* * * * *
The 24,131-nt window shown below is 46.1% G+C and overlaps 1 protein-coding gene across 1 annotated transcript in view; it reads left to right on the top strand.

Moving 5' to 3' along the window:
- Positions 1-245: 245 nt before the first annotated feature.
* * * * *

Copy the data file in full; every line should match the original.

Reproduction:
The 24,131-nt window shown below is 46.1% G+C and overlaps 1 protein-coding gene across 1 annotated transcript in view; it reads left to right on the top strand.

Moving 5' to 3' along the window:
- Positions 1-245: 245 nt before the first annotated feature.